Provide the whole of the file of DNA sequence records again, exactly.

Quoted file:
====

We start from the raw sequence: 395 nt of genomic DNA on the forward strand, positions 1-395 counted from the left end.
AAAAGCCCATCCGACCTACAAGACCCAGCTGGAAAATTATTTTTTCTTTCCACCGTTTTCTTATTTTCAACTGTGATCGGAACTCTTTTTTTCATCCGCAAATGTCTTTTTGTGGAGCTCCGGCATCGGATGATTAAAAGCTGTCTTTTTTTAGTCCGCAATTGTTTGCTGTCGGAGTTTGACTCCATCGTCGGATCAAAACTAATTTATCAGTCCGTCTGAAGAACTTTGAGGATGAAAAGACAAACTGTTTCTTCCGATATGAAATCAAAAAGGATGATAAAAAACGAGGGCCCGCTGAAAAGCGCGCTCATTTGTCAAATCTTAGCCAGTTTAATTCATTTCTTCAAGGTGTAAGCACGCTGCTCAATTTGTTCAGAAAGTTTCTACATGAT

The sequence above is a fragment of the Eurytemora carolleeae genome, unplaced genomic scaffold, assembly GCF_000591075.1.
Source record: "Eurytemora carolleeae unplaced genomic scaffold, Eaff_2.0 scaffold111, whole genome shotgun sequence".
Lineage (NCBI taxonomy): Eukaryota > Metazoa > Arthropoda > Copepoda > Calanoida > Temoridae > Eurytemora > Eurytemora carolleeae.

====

We start from the raw sequence: 395 nt of genomic DNA on the forward strand, positions 1-395 counted from the left end.
AAAAGCCCATCCGACCTACAAGACCCAGCTGGAAAATTATTTTTTCTTTCCACCGTTTTCTTATTTTCAACTGTGATCGGAACTCTTTTTTTCATCCGCAAATGTCTTTTTGTGGAGCTCCGGCATCGGATGATTAAAAGCTGTCTTTTTTTAGTCCGCAATTGTTTGCTGTCGGAGTTTGACTCCATCGTCGGATCAAAACTAATTTATCAGTCCGTCTGAAGAACTTTGAGGATGAAAAGACAAACTGTTTCTTCCGATATGAAATCAAAAAGGATGATAAAAAACGAGGGCCCGCTGAAAAGCGCGCTCATTTGTCAAATCTTAGCCAGTTTAATTCATTTCTTCAAGGTGTAAGCACGCTGCTCAATTTGTTCAGAAAGTTTCTACATGAT

The sequence above is a fragment of the Eurytemora carolleeae genome, unplaced genomic scaffold, assembly GCF_000591075.1.
Source record: "Eurytemora carolleeae unplaced genomic scaffold, Eaff_2.0 scaffold111, whole genome shotgun sequence".
Lineage (NCBI taxonomy): Eukaryota > Metazoa > Arthropoda > Copepoda > Calanoida > Temoridae > Eurytemora > Eurytemora carolleeae.